20. May 2020

Book Review: The Five Continents of Theatre. Facts and Legends about the Material Culture of the Actor

BOOK REVIEW 
by Annelis Kuhlmann, Aarhus University (Denmark). Published in the Nordic Theatre Studies Vol. 31, No. 2. 2019, 135–137.

Professor Emeritus, Nicola Savarese and theatre director, Eugenio Barba have written and compiled a large historiographical theatre collection of data with focus on the material culture of the actor based on facts and legends. The book is weighty, both metaphorically and materially. The Five Continents of Theatre (2019) was first published in Italian, (2017), then in Romanian (2018), now in English (2019), and in 2020 the book will appear in Spanish (Artezblai, Madrid) as well as in French (Seconde Époque, Paris). The preface to the book is by Associate Professor Tatiana Chemi, Aalborg University (Denmark), who also is co-editor of the series Arts, Creativities, and Learning Environments in Global Perspectives at Brill. She identifies the book as belonging to the genre of an actor’s grimoire, in Latin originally meaning obscure information, but here refers to the ‘magic’ in the message, in the imaginary and creative witchcraft, which at a certain level of the profession, in a sense supports the actor’s craft. Previously, Barba and Savarese edited The Secret Art of the Performer (2005), which similarly, has been translated into many languages and reprinted in English several times. The artistic and scholarly research in their new book is also a collaborative practice which has its own genuine trajectory of results.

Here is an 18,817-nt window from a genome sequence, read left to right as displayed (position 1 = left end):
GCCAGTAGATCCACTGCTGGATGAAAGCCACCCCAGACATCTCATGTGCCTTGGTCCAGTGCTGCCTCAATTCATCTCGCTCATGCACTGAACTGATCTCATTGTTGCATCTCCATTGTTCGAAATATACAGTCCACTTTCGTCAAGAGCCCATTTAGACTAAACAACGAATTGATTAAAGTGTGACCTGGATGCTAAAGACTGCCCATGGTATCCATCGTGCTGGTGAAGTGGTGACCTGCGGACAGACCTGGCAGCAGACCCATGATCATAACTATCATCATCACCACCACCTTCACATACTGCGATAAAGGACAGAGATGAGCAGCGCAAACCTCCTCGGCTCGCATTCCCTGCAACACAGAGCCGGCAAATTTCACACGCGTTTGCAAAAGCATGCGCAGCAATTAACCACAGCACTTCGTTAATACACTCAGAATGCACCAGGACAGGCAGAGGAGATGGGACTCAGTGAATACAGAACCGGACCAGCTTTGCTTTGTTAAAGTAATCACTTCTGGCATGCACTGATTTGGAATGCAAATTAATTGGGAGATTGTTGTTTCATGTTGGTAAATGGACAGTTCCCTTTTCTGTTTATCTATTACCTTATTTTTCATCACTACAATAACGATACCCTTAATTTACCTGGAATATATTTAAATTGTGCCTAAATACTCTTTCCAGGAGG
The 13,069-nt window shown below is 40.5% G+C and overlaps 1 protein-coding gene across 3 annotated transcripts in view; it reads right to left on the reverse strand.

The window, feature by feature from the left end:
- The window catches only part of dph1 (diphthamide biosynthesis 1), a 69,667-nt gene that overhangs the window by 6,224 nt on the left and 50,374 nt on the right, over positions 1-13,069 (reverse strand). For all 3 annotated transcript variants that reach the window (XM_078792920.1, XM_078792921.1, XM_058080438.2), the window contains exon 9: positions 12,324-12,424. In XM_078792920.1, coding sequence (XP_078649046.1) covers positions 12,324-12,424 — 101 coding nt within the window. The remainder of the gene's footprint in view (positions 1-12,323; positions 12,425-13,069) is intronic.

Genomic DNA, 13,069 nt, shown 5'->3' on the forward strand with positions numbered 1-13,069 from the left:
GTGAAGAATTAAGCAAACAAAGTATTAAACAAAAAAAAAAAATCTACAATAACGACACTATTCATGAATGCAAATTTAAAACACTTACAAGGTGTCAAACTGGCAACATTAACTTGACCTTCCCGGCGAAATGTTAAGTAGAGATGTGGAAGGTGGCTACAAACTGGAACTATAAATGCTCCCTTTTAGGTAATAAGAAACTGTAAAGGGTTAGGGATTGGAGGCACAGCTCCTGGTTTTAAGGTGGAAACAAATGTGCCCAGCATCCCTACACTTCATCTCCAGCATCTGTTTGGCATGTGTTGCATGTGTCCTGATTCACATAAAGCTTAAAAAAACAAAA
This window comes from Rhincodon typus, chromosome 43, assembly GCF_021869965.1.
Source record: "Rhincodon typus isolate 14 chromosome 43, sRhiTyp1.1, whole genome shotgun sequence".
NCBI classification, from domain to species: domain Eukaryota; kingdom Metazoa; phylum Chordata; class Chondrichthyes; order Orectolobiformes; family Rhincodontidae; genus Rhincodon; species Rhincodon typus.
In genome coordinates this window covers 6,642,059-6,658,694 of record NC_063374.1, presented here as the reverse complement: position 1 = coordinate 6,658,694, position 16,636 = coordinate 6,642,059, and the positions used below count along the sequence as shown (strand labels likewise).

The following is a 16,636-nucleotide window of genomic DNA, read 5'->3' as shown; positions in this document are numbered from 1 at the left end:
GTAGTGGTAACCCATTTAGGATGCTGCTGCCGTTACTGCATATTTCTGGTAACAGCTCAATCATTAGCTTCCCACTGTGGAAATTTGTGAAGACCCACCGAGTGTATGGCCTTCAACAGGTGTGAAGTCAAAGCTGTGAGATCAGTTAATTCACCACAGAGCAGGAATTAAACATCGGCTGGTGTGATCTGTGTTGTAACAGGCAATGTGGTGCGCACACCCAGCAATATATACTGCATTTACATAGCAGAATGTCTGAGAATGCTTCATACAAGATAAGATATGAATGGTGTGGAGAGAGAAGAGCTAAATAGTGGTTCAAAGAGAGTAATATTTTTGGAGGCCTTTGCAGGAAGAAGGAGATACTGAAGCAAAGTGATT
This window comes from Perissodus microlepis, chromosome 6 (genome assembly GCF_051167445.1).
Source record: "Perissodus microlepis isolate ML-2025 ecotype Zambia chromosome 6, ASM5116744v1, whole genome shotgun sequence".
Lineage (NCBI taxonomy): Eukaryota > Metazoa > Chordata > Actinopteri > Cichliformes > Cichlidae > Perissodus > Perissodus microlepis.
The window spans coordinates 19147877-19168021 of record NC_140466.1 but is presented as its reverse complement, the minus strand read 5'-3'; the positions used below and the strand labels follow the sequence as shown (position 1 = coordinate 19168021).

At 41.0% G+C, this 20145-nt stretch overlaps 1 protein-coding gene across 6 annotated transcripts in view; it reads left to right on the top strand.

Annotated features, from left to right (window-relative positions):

Their approach is paradoxical. It is archival, meaning that the book makes us rethink the big questions about temporality in theatre: what remains of and what presupposes the ephemeral art of the actor, which traditionally has been understood as an act of disappearance? At the same time, the book also underscores the preciousness of what can be retold and transformed from the actor’s craft, its legends and their relationship to scientific narratives. This multidisciplinary way of thinking highlights the importance of drawing attention to the different sorts of contexts that surround the actor, and to which the actor responds.

Read the full review